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Mr Zummerset Comes Home, Part 5

by Robin Wale

I think my dad knew more of me than I knew of myself.

Having settled me into two jobs, which I was happily enjoying, he now informs me that the manager of Bradfords in Langport is coming out Friday night at seven o'clock to interview me for a job in the office, as office junior.

Well can you imagine my immediate reaction. I was a outdoor person, enjoying working on the land. I didn't want to be shut away in a office. But who was I to argue with my dad?

Seven o'clock arrived Friday night, Mr Bellringer arrived and we went down to the front room. I sat in one corner of the room whilst dad and Mr Bellringer sat at the other side. They continued talking together until, at 9 o'clock, Mr Bellringer got up and said he had to leave and when could I start. By that point I had not said one word! My dad informed him I would start a week on Monday.

For those of you who are younger or newer to the area and have no knowledge of Bradfords in Langport, the office was what is now the Bakery Canteen. The old weighbridge is still visible in front. The beautiful brick building, that is now Shakespeare Glass and Arts, was the two storey grain storage building where many hundreds of corn sacks were stored for resale. To the front of that building and running back to the road where a lot of the current businesses are operating, was the coal yard with many bunkers holding the different household fuels. These were bagged to go out on the lorries for delivery. Across the road, the big warehouse housed all the animal feedstuffs, and continuing down the lane was the timber shed for local builders to collect from.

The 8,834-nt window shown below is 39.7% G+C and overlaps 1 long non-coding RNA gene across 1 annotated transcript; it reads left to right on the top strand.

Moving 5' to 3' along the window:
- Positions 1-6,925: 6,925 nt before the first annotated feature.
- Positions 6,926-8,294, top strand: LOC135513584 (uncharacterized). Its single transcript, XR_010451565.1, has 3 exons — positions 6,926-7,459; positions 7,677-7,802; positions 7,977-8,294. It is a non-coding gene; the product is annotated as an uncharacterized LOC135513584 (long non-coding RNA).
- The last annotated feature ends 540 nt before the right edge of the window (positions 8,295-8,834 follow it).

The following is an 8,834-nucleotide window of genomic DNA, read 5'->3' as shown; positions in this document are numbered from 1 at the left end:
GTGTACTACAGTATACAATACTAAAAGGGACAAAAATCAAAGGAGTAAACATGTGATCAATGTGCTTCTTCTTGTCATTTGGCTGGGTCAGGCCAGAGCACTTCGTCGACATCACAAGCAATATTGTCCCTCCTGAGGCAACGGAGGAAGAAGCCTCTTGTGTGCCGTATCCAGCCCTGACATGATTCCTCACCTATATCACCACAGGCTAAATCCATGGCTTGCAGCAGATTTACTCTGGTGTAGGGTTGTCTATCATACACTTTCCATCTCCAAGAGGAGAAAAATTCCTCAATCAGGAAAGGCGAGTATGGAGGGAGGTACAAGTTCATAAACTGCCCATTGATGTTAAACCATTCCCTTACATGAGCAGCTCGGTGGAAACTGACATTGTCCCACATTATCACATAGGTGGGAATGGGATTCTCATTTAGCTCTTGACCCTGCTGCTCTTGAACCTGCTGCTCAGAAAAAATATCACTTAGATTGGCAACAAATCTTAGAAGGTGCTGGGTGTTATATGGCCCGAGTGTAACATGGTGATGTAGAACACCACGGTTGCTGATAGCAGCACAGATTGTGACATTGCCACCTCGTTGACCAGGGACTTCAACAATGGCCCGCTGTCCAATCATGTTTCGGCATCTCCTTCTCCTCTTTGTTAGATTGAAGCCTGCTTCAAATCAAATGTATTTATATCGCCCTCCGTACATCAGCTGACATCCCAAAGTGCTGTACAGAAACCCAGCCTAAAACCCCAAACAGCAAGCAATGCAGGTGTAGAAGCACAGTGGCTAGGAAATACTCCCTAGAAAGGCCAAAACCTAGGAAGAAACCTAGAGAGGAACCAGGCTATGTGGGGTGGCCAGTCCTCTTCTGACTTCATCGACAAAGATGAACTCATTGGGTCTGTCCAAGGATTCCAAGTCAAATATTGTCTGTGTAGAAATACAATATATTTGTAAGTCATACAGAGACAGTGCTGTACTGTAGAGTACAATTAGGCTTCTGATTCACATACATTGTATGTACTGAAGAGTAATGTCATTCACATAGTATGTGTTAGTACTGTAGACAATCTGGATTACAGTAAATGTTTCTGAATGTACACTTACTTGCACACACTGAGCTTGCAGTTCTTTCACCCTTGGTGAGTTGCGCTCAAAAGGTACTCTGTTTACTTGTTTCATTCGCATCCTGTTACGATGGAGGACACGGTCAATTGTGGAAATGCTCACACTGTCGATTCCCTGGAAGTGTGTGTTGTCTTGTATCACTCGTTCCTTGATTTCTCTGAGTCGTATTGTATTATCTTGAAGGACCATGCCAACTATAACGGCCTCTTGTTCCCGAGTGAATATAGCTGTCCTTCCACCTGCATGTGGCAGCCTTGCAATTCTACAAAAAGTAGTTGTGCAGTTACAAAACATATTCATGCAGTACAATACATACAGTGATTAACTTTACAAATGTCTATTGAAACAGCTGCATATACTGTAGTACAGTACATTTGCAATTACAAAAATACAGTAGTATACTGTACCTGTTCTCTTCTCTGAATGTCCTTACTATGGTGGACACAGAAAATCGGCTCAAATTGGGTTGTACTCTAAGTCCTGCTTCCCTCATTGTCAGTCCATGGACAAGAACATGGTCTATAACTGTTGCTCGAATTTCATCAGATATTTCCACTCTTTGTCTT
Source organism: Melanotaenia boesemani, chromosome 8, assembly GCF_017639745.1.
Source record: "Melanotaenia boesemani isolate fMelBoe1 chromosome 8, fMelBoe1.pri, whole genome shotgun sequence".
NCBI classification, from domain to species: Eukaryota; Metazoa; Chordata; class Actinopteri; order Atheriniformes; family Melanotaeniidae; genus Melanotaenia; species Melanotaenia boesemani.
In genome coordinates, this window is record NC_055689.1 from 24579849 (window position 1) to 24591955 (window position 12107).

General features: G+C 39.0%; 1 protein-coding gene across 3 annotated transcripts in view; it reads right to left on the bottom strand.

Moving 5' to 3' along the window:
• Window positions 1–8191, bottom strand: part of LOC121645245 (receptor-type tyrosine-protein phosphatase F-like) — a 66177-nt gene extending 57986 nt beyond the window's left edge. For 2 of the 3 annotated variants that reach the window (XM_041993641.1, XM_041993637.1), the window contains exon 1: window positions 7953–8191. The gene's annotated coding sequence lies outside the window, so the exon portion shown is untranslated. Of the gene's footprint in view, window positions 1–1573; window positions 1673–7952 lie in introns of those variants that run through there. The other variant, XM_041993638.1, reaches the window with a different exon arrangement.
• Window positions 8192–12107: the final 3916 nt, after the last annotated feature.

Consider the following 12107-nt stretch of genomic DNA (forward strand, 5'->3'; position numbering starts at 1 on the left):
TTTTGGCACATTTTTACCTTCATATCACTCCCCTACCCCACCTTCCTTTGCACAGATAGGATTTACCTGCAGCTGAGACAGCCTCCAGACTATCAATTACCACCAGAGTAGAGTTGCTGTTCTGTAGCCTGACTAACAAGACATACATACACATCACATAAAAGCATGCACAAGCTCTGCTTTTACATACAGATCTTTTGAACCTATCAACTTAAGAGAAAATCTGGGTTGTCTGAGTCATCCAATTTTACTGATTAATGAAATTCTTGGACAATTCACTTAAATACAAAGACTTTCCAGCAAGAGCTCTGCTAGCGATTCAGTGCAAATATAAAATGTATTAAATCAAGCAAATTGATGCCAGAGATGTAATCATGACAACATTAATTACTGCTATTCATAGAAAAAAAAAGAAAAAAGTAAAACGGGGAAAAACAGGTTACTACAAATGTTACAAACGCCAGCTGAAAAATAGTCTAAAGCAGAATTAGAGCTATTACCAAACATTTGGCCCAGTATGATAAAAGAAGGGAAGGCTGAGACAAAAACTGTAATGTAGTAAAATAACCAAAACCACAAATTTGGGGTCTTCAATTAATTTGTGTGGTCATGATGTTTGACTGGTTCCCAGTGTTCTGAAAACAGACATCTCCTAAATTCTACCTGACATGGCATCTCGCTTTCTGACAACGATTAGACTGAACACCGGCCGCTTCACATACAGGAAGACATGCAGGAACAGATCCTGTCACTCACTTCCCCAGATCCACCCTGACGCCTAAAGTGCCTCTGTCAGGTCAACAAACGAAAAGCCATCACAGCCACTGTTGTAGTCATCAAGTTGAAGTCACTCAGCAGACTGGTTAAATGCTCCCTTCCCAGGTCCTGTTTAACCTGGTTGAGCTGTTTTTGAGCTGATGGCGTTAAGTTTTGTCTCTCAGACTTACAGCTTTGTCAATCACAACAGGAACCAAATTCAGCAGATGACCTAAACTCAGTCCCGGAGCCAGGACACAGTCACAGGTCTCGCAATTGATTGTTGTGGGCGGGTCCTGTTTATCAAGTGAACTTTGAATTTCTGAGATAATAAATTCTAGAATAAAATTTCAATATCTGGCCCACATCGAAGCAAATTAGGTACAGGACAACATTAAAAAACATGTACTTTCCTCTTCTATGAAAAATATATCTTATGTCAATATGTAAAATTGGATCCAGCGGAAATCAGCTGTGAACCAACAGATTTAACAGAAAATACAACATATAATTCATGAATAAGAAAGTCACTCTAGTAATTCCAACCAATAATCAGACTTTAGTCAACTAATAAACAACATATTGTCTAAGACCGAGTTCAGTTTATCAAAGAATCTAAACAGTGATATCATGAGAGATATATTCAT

So what was my job? You may well ask!

There was Mr Bellringer, the manager; Ron Trott, transport manager; Mrs Bell accounts; Mr Dennett, agricultural salesman; and me, office junior.

My responsibilities were;-

  • taking orders on the phone from farmers, builders and householders
  • writing out and pricing invoices
  • ordering supplies to be collected from Crewkerne, Avonmouth, and Southampton
  • monitoring the diesel used by the lorry drivers with a tank reading at the end of the month – never easy!
  • walking down to Nat West Bank with the daily takings of cash and cheques – which would have amounted to a lot of cash and all carried in a cloth bag. Nowadays you'd think it would have made me very vulnerable but, thankfully, those days seemed a lot safer and passed without incident.

I would also oversee railway sleepers being taken off the lines and Bradfords purchasing them for resale, then mostly to farmers. I would ring round and offer them to farmers to make silage pits, the price being 8 shillings and 6 pence.

Well surprisingly I settled into the job and made many friends across the counter. And of course there was the added benefit of Mrs Langford (Nora) bringing across home made cake and strawberries in the summer.

I had two happy years in the office until an unexpected call at home one evening set the course of my life for the next 48 years.

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